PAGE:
Op-Ed: Diary of a Frat Bro

Opinion by and
March 29, 2011, 12:26 a.m.

With the news of Kappa Sigma losing their house being received by the campus with an excitement usually reserved for stories about oppressive dictators being removed from power, I thought it would be beneficial to write this op-ed. Let me be clear, Kappa Sig made mistakes, and they were at the mercy of a University board that did not wish to grant them another chance. Yet, too many times on this campus I’ve seen people view the fraternity system through a binary lens: frats are composed of depraved, rude and insensitive people, while other places are composed of upstanding citizens. The problem is people who have this incorrect theory embedded in their consciousness tend to find facts that reinforce this “logic” instead of the other way around, which would be using information to formulate unbiased opinions. While a common argument is that we bring this reputation upon ourselves, I wish to challenge this assessment. For example, SAE has not had a sexual assault case levied against the house in the three years I have been a member; yet, somehow we’re the “Sexual Assault Expected” dorm. My freshman RAs used to “warn” me about how fraternity guys were rude and disrespectful towards women. For this reason, I, like many others, initially viewed the frat system negatively; that was until I came to the realization that a junior who chooses to live with all freshman and hopes to possess a strange paternalistic influence over them is probably less reliable than an actual member of the Greek community when it comes to discussing the intricacies of the community.

This is not to say that I don’t engage in what some would call fraternal activities. I often drink heavily, only perform exercises in the gym that enhance aesthetics and refer to anything Charlie Sheen does as “bro.” However, in my spare time, I’ve written two plays, I love spending Tuesday nights alone in my room watching “Glee” (Santana is my favorite character) and I lecture a techinical communications course through the Engineering Department. Don’t think that because you’ve heard hearsay over the years, come to an SAE party and had a bad experience or watched “Animal House” that you know the first thing about me, who I am, what I do with my time or my opinion and attitude regarding anything. Additionally, there are generally 300 men in the house when we have an all-campus party, and usually 50 of them are SAE’s. Therefore, there is only a 16 percent chance that a male you came in contact with lives in our house.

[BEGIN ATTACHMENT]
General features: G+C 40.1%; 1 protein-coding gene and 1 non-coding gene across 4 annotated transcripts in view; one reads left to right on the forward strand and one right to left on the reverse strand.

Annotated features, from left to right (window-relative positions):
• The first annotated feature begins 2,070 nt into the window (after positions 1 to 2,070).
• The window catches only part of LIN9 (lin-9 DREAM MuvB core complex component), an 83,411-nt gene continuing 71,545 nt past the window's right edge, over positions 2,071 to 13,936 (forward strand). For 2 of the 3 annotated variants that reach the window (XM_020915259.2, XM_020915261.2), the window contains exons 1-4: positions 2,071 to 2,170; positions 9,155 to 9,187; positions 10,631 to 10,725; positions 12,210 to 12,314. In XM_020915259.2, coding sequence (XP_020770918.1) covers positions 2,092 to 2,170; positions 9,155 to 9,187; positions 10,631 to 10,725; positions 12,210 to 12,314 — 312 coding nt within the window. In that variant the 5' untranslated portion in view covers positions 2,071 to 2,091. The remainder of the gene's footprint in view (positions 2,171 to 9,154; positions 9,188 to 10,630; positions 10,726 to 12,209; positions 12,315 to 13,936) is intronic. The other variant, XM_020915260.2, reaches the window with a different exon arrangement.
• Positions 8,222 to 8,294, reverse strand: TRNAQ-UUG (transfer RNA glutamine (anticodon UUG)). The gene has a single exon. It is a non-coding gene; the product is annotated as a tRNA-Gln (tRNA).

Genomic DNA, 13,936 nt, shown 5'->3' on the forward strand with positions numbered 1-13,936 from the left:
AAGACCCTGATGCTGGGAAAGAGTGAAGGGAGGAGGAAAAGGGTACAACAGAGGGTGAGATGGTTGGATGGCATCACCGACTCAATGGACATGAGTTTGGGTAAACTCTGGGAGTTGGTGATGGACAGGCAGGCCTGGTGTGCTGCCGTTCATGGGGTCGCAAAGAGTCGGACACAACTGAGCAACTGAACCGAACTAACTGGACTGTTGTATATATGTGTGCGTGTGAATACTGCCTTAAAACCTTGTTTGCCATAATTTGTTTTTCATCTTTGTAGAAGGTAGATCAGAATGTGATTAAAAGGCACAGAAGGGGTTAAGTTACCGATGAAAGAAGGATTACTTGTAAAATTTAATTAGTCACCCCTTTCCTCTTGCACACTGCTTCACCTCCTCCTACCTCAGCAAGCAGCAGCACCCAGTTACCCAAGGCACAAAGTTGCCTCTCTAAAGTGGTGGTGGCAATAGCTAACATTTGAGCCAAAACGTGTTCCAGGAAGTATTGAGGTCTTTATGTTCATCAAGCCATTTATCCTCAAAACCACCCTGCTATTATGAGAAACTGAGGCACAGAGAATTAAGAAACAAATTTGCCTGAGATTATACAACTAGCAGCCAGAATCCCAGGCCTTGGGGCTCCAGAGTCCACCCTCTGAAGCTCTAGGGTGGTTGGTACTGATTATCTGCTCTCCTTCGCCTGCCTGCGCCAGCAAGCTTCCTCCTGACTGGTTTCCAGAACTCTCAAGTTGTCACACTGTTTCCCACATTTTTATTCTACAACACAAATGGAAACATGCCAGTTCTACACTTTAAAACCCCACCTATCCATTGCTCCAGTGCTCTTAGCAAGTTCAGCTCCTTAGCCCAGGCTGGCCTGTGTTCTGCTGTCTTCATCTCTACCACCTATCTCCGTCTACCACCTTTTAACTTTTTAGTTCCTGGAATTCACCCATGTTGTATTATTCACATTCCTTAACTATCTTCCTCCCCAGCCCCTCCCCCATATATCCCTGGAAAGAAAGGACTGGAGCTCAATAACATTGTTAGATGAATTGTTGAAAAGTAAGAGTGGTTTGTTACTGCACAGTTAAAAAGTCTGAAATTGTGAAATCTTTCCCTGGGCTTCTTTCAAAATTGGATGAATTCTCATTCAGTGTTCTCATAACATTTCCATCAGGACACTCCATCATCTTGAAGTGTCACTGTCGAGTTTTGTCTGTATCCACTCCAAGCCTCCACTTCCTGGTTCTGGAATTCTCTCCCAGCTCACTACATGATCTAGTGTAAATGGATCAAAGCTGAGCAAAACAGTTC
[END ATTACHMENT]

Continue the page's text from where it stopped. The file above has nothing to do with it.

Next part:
Every dorm on campus has a few bad apples, and frats are no exception. I’ve often heard, from various campus representatives, that members of a fraternity should be monitored by the notion of collective responsibility. This is a valid point; although, if one truly believes that you cannot judge an entire group by a few bad apples, then it’s necessary to be consistent. The day I hear someone state that Kappa Sig as a whole should be punished because of the behavior of a few bad apples is the day I would like to hear that same person argue that the mosque at Ground Zero should not be built because a few bad apples ruined the party for everyone.

I hope by now you’ve realized that the title “Diary of a Frat Bro” is a moronic sentiment. There is no such thing. This is my diary, and this is my opinion. I am just one person who makes up a greater community, and that community is far richer than most people would like to admit. If you want to get to know us, email me personally and come visit (in broad daylight, with a chaperone, and you can pour your own drinks if you still have anxieties). I’ll be glad to give you a tour and introduce you to 50 unique people hailing from 15 states and seven countries who decided to live together for the most basic of reasons: because we enjoy it. I’m not saying all criticism is unwarranted; I’m simply saying come figure it out for yourself.


Drew Karimlou ‘11

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